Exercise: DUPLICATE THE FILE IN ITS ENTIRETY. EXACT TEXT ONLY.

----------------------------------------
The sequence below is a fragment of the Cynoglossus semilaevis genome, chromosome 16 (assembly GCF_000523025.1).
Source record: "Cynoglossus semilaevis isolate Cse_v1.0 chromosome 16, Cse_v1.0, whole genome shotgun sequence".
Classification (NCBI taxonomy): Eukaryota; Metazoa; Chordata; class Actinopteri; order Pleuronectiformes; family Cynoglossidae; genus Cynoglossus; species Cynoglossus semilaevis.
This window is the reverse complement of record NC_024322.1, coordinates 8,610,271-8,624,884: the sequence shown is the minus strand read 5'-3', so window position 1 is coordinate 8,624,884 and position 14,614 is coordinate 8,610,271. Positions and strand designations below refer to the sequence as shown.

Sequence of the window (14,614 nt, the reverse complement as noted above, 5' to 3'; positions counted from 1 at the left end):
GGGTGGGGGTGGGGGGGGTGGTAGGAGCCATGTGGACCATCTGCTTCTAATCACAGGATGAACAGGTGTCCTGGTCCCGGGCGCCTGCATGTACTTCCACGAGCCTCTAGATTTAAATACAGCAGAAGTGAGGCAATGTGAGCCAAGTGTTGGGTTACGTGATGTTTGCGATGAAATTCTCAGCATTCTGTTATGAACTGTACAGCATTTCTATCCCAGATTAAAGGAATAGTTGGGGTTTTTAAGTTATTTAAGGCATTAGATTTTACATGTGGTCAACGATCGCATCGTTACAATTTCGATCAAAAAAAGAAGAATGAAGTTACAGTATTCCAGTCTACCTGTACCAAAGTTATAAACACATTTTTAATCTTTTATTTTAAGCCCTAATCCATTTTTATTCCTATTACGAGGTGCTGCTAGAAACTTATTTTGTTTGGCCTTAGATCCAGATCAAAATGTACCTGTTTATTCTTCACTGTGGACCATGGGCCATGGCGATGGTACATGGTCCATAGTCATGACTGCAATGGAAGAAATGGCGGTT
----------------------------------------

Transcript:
The sequence below is a fragment of the Cynoglossus semilaevis genome, chromosome 16 (assembly GCF_000523025.1).
Source record: "Cynoglossus semilaevis isolate Cse_v1.0 chromosome 16, Cse_v1.0, whole genome shotgun sequence".
Classification (NCBI taxonomy): Eukaryota; Metazoa; Chordata; class Actinopteri; order Pleuronectiformes; family Cynoglossidae; genus Cynoglossus; species Cynoglossus semilaevis.
This window is the reverse complement of record NC_024322.1, coordinates 8,610,271-8,624,884: the sequence shown is the minus strand read 5'-3', so window position 1 is coordinate 8,624,884 and position 14,614 is coordinate 8,610,271. Positions and strand designations below refer to the sequence as shown.

Sequence of the window (14,614 nt, the reverse complement as noted above, 5' to 3'; positions counted from 1 at the left end):
GGGTGGGGGTGGGGGGGGTGGTAGGAGCCATGTGGACCATCTGCTTCTAATCACAGGATGAACAGGTGTCCTGGTCCCGGGCGCCTGCATGTACTTCCACGAGCCTCTAGATTTAAATACAGCAGAAGTGAGGCAATGTGAGCCAAGTGTTGGGTTACGTGATGTTTGCGATGAAATTCTCAGCATTCTGTTATGAACTGTACAGCATTTCTATCCCAGATTAAAGGAATAGTTGGGGTTTTTAAGTTATTTAAGGCATTAGATTTTACATGTGGTCAACGATCGCATCGTTACAATTTCGATCAAAAAAAGAAGAATGAAGTTACAGTATTCCAGTCTACCTGTACCAAAGTTATAAACACATTTTTAATCTTTTATTTTAAGCCCTAATCCATTTTTATTCCTATTACGAGGTGCTGCTAGAAACTTATTTTGTTTGGCCTTAGATCCAGATCAAAATGTACCTGTTTATTCTTCACTGTGGACCATGGGCCATGGCGATGGTACATGGTCCATAGTCATGACTGCAATGGAAGAAATGGCGGTT